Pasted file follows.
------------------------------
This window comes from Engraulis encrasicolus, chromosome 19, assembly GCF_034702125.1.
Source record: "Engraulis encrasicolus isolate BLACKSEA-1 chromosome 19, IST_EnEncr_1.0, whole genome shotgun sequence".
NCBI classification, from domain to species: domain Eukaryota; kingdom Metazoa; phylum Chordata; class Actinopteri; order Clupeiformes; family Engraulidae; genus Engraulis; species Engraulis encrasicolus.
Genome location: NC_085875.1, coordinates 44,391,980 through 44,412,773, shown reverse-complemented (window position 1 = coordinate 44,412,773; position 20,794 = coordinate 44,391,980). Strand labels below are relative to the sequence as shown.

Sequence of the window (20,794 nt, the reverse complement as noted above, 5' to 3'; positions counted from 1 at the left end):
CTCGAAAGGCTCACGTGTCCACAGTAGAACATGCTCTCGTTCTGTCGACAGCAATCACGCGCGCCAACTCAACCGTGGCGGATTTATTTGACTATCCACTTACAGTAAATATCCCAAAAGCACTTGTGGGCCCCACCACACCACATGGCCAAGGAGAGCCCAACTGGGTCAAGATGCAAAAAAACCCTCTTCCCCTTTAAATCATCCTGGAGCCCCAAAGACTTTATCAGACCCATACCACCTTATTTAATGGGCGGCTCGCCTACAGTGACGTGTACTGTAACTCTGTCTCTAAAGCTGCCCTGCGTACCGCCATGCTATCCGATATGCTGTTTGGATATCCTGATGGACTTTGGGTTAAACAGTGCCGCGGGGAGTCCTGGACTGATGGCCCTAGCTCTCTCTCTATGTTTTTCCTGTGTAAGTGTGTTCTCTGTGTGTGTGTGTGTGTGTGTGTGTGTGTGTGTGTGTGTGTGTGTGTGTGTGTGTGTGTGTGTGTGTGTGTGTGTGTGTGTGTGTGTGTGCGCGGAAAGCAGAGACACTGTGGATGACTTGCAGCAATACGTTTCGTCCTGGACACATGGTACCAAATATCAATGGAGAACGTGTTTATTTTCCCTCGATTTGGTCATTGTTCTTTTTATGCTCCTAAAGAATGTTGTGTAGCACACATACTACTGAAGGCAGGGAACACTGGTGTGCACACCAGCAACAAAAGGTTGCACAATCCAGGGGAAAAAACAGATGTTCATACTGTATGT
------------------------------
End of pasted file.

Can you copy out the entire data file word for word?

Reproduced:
This window comes from Engraulis encrasicolus, chromosome 19, assembly GCF_034702125.1.
Source record: "Engraulis encrasicolus isolate BLACKSEA-1 chromosome 19, IST_EnEncr_1.0, whole genome shotgun sequence".
NCBI classification, from domain to species: domain Eukaryota; kingdom Metazoa; phylum Chordata; class Actinopteri; order Clupeiformes; family Engraulidae; genus Engraulis; species Engraulis encrasicolus.
Genome location: NC_085875.1, coordinates 44,391,980 through 44,412,773, shown reverse-complemented (window position 1 = coordinate 44,412,773; position 20,794 = coordinate 44,391,980). Strand labels below are relative to the sequence as shown.

Sequence of the window (20,794 nt, the reverse complement as noted above, 5' to 3'; positions counted from 1 at the left end):
CTCGAAAGGCTCACGTGTCCACAGTAGAACATGCTCTCGTTCTGTCGACAGCAATCACGCGCGCCAACTCAACCGTGGCGGATTTATTTGACTATCCACTTACAGTAAATATCCCAAAAGCACTTGTGGGCCCCACCACACCACATGGCCAAGGAGAGCCCAACTGGGTCAAGATGCAAAAAAACCCTCTTCCCCTTTAAATCATCCTGGAGCCCCAAAGACTTTATCAGACCCATACCACCTTATTTAATGGGCGGCTCGCCTACAGTGACGTGTACTGTAACTCTGTCTCTAAAGCTGCCCTGCGTACCGCCATGCTATCCGATATGCTGTTTGGATATCCTGATGGACTTTGGGTTAAACAGTGCCGCGGGGAGTCCTGGACTGATGGCCCTAGCTCTCTCTCTATGTTTTTCCTGTGTAAGTGTGTTCTCTGTGTGTGTGTGTGTGTGTGTGTGTGTGTGTGTGTGTGTGTGTGTGTGTGTGTGTGTGTGTGTGTGTGTGTGTGTGTGTGTGTGTGTGTGCGCGGAAAGCAGAGACACTGTGGATGACTTGCAGCAATACGTTTCGTCCTGGACACATGGTACCAAATATCAATGGAGAACGTGTTTATTTTCCCTCGATTTGGTCATTGTTCTTTTTATGCTCCTAAAGAATGTTGTGTAGCACACATACTACTGAAGGCAGGGAACACTGGTGTGCACACCAGCAACAAAAGGTTGCACAATCCAGGGGAAAAAACAGATGTTCATACTGTATGT